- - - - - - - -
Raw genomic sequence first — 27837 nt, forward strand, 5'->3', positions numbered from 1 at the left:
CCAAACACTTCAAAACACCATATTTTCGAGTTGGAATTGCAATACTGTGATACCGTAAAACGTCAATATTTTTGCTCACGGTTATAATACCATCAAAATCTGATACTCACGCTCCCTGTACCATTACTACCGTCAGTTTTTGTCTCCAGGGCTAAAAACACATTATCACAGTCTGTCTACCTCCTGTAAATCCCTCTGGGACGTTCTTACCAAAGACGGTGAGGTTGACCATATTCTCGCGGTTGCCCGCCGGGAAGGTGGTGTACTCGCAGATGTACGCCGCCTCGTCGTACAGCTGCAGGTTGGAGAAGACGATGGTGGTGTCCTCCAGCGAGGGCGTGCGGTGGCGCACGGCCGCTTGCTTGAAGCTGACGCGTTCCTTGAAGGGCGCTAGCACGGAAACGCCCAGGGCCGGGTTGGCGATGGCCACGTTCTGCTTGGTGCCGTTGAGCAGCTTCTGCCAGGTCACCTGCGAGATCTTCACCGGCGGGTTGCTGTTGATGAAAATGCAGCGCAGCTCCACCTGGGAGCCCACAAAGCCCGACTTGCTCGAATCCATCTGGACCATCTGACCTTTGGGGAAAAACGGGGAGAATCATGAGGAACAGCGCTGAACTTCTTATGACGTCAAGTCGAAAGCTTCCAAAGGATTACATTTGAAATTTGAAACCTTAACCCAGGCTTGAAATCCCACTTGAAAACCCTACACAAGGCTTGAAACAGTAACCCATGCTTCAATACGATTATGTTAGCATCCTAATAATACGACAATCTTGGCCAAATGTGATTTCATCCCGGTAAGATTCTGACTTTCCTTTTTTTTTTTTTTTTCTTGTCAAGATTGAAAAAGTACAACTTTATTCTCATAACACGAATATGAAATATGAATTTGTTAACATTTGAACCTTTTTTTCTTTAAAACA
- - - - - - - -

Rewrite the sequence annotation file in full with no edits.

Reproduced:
Raw genomic sequence first — 27837 nt, forward strand, 5'->3', positions numbered from 1 at the left:
CCAAACACTTCAAAACACCATATTTTCGAGTTGGAATTGCAATACTGTGATACCGTAAAACGTCAATATTTTTGCTCACGGTTATAATACCATCAAAATCTGATACTCACGCTCCCTGTACCATTACTACCGTCAGTTTTTGTCTCCAGGGCTAAAAACACATTATCACAGTCTGTCTACCTCCTGTAAATCCCTCTGGGACGTTCTTACCAAAGACGGTGAGGTTGACCATATTCTCGCGGTTGCCCGCCGGGAAGGTGGTGTACTCGCAGATGTACGCCGCCTCGTCGTACAGCTGCAGGTTGGAGAAGACGATGGTGGTGTCCTCCAGCGAGGGCGTGCGGTGGCGCACGGCCGCTTGCTTGAAGCTGACGCGTTCCTTGAAGGGCGCTAGCACGGAAACGCCCAGGGCCGGGTTGGCGATGGCCACGTTCTGCTTGGTGCCGTTGAGCAGCTTCTGCCAGGTCACCTGCGAGATCTTCACCGGCGGGTTGCTGTTGATGAAAATGCAGCGCAGCTCCACCTGGGAGCCCACAAAGCCCGACTTGCTCGAATCCATCTGGACCATCTGACCTTTGGGGAAAAACGGGGAGAATCATGAGGAACAGCGCTGAACTTCTTATGACGTCAAGTCGAAAGCTTCCAAAGGATTACATTTGAAATTTGAAACCTTAACCCAGGCTTGAAATCCCACTTGAAAACCCTACACAAGGCTTGAAACAGTAACCCATGCTTCAATACGATTATGTTAGCATCCTAATAATACGACAATCTTGGCCAAATGTGATTTCATCCCGGTAAGATTCTGACTTTCCTTTTTTTTTTTTTTTTCTTGTCAAGATTGAAAAAGTACAACTTTATTCTCATAACACGAATATGAAATATGAATTTGTTAACATTTGAACCTTTTTTTCTTTAAAACA